Jump to ContentJump to Main Navigation
Economic Regulation and Its ReformWhat Have We Learned?$
Users without a subscription are not able to see the full content.

Nancy L. Rose

Print publication date: 2014

Print ISBN-13: 9780226138022

Published to Chicago Scholarship Online: January 2015

DOI: 10.7208/chicago/9780226138169.001.0001

Show Summary Details
Page of

PRINTED FROM CHICAGO SCHOLARSHIP ONLINE (www.chicago.universitypressscholarship.com). (c) Copyright University of Chicago Press, 2021. All Rights Reserved. An individual user may print out a PDF of a single chapter of a monograph in CHSO for personal use.date: 29 July 2021

Regulation of the Pharmaceutical-Biotechnology Industry

Regulation of the Pharmaceutical-Biotechnology Industry

Chapter:
(p.407) 7 Regulation of the Pharmaceutical-Biotechnology Industry
Source:
Economic Regulation and Its Reform
Author(s):

Nancy L. Rose

Publisher:
University of Chicago Press
DOI:10.7208/chicago/9780226138169.003.0008

Pharmaceuticals and human biologic products (“pharmaceuticals”) are regulated in virtually all aspects of the product life-cycle: safety, efficacy and manufacturing quality, promotion, and pricing. The rationale for heavy regulation of pharmaceuticals is not intrinsic natural monopoly, since any market power enjoyed by individual products derives ultimately from government-granted patents. Rather, regulation of market access, manufacturing and promotion arise because product efficacy and safety are critical to patient health but not immediately observable. In contrast, price regulation is best understood as a response by public insurers to the fact that insurance makes consumers price insensitive. Although this suggests that regulation of the pharmaceutical industry is potentially welfare enhancing, designing the optimal structure of such regulation is complicated. Market access regulation entails resource costs and foregone patient benefits in terms of fewer drugs and drug launch delays. On the pricing side, regulation should ideally constrain pricing moral hazard while preserving insurance coverage for patients and incentives for research and development (R&D). Designing regulatory structures that are theoretically sound and empirically practical is a theoretical and policy challenge. This chapter describes the pharmaceutical industry and its worldwide regulation. Empirical evidence on various kinds of regulation is described, along with welfare and innovation implications.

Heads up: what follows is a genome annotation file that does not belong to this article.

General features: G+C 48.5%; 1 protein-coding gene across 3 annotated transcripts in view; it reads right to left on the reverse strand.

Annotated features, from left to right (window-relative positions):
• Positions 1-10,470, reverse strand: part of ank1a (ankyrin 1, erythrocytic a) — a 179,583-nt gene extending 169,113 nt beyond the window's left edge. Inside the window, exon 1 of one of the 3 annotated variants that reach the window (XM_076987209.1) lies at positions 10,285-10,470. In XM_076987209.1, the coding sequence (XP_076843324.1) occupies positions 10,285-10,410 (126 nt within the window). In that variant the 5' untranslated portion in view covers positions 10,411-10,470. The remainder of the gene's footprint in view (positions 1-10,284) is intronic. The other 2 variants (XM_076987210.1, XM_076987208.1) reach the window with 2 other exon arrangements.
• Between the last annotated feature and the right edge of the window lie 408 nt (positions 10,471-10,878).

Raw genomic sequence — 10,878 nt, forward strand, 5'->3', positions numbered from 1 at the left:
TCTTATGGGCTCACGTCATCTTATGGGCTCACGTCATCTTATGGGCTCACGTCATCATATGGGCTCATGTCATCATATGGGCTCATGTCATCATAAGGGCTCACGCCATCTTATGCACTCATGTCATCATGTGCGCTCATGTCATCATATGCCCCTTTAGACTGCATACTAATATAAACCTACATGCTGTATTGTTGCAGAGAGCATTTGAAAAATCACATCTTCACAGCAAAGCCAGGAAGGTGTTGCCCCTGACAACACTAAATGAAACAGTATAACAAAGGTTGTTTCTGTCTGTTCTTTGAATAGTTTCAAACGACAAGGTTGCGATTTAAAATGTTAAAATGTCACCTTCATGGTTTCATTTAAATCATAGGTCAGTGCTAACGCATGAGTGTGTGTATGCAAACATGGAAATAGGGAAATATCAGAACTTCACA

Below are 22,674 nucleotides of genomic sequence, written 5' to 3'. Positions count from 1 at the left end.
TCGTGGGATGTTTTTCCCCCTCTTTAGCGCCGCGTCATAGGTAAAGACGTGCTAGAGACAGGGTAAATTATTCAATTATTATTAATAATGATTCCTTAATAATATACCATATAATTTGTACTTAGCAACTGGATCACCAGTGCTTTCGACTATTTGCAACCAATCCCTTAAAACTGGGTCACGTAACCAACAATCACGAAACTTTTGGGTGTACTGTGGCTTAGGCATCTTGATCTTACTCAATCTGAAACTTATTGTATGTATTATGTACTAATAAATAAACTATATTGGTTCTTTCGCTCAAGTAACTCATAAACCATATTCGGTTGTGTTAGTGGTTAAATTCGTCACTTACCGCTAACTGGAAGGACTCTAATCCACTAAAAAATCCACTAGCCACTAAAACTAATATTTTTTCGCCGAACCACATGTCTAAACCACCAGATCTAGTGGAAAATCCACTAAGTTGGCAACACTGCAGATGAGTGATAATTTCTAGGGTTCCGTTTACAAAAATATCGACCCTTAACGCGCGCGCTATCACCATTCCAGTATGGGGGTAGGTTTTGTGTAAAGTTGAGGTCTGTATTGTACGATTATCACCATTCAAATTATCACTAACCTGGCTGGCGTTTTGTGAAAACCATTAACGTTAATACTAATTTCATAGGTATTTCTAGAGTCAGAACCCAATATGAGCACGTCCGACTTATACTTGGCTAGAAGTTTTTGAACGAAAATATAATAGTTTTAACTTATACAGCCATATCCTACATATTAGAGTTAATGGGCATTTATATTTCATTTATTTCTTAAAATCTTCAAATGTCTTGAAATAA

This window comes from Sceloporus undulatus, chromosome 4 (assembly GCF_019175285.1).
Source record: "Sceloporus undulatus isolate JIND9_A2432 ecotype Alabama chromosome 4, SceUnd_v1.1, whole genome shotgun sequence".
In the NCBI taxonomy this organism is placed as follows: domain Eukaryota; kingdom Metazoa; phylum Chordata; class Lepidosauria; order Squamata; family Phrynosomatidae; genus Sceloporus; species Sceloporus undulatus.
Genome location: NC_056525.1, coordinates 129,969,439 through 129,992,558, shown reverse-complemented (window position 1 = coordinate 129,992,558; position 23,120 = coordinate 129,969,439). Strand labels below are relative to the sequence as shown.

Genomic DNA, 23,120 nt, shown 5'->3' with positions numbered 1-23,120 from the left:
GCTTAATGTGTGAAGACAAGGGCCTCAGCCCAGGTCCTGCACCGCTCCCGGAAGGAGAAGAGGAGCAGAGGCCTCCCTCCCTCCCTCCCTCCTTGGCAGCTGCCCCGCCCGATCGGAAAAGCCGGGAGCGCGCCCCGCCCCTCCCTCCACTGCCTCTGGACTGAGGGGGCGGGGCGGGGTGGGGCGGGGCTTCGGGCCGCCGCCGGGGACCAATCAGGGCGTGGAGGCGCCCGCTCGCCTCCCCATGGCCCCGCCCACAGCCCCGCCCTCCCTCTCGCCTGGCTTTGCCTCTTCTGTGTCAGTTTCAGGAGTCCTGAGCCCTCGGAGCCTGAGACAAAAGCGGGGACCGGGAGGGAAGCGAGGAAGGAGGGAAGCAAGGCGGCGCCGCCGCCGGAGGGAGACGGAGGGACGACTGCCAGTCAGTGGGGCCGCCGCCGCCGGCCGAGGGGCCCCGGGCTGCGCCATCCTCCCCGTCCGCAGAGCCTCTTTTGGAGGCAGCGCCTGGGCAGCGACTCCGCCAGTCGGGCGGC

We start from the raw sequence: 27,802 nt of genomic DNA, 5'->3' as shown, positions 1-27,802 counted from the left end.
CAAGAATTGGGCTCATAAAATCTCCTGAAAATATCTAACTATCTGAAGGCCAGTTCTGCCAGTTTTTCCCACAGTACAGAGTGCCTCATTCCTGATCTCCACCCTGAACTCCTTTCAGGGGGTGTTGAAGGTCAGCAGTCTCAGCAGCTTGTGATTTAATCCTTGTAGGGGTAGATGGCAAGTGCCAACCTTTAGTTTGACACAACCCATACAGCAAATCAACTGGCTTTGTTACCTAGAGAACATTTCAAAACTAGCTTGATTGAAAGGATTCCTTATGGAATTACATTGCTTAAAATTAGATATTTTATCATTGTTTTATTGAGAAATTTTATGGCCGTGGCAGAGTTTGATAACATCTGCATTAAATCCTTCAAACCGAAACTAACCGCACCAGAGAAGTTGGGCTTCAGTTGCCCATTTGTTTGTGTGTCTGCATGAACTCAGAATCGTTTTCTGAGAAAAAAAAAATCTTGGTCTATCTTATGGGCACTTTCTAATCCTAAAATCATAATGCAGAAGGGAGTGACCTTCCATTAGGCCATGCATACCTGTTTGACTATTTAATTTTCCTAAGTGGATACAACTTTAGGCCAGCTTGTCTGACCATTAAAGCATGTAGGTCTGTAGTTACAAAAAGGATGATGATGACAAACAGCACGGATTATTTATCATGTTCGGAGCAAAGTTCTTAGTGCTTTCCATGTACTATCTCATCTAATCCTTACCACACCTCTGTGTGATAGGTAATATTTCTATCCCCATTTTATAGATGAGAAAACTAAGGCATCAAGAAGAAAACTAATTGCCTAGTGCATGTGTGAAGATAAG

Keywords:   pharmaceuticals, regulation, government-granted patents, market access, resource costs, regulatory structure

Chicago Scholarship Online requires a subscription or purchase to access the full text of books within the service. Public users can however freely search the site and view the abstracts and keywords for each book and chapter.

Please, subscribe or login to access full text content.

If you think you should have access to this title, please contact your librarian.

To troubleshoot, please check our FAQs, and if you can't find the answer there, please contact us.